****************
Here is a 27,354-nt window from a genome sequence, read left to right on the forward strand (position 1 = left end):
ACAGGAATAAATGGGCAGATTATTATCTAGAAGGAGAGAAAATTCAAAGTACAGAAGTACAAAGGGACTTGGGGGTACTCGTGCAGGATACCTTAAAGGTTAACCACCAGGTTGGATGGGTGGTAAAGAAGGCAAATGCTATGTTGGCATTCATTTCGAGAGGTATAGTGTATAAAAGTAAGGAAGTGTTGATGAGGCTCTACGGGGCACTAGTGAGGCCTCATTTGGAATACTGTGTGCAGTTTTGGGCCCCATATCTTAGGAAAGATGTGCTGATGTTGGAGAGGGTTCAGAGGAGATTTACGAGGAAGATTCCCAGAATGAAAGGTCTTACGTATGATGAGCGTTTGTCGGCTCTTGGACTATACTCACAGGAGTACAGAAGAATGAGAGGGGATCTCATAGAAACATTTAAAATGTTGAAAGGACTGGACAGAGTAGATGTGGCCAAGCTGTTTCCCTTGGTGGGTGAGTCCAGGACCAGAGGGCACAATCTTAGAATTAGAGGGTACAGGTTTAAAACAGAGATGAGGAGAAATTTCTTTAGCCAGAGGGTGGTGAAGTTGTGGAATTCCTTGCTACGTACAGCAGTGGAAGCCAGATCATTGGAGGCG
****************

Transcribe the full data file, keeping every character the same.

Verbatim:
Here is a 27,354-nt window from a genome sequence, read left to right on the forward strand (position 1 = left end):
ACAGGAATAAATGGGCAGATTATTATCTAGAAGGAGAGAAAATTCAAAGTACAGAAGTACAAAGGGACTTGGGGGTACTCGTGCAGGATACCTTAAAGGTTAACCACCAGGTTGGATGGGTGGTAAAGAAGGCAAATGCTATGTTGGCATTCATTTCGAGAGGTATAGTGTATAAAAGTAAGGAAGTGTTGATGAGGCTCTACGGGGCACTAGTGAGGCCTCATTTGGAATACTGTGTGCAGTTTTGGGCCCCATATCTTAGGAAAGATGTGCTGATGTTGGAGAGGGTTCAGAGGAGATTTACGAGGAAGATTCCCAGAATGAAAGGTCTTACGTATGATGAGCGTTTGTCGGCTCTTGGACTATACTCACAGGAGTACAGAAGAATGAGAGGGGATCTCATAGAAACATTTAAAATGTTGAAAGGACTGGACAGAGTAGATGTGGCCAAGCTGTTTCCCTTGGTGGGTGAGTCCAGGACCAGAGGGCACAATCTTAGAATTAGAGGGTACAGGTTTAAAACAGAGATGAGGAGAAATTTCTTTAGCCAGAGGGTGGTGAAGTTGTGGAATTCCTTGCTACGTACAGCAGTGGAAGCCAGATCATTGGAGGCG